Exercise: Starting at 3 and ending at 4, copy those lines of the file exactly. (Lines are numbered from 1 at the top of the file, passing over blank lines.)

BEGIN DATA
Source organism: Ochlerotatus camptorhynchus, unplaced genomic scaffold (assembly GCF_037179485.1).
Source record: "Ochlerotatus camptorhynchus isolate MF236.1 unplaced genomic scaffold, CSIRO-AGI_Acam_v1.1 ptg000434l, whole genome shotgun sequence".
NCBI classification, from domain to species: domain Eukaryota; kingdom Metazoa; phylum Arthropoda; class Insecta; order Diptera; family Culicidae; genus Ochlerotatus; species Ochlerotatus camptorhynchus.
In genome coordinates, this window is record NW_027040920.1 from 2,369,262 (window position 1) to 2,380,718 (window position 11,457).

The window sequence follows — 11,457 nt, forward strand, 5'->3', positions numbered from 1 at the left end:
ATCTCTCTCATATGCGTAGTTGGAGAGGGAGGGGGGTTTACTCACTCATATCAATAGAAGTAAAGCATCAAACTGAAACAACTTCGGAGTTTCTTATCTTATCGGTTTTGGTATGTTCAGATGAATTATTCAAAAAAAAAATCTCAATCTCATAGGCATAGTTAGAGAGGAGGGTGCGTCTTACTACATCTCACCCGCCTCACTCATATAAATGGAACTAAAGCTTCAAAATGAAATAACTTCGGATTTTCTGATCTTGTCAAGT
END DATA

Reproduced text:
NCBI classification, from domain to species: domain Eukaryota; kingdom Metazoa; phylum Arthropoda; class Insecta; order Diptera; family Culicidae; genus Ochlerotatus; species Ochlerotatus camptorhynchus.
In genome coordinates, this window is record NW_027040920.1 from 2,369,262 (window position 1) to 2,380,718 (window position 11,457).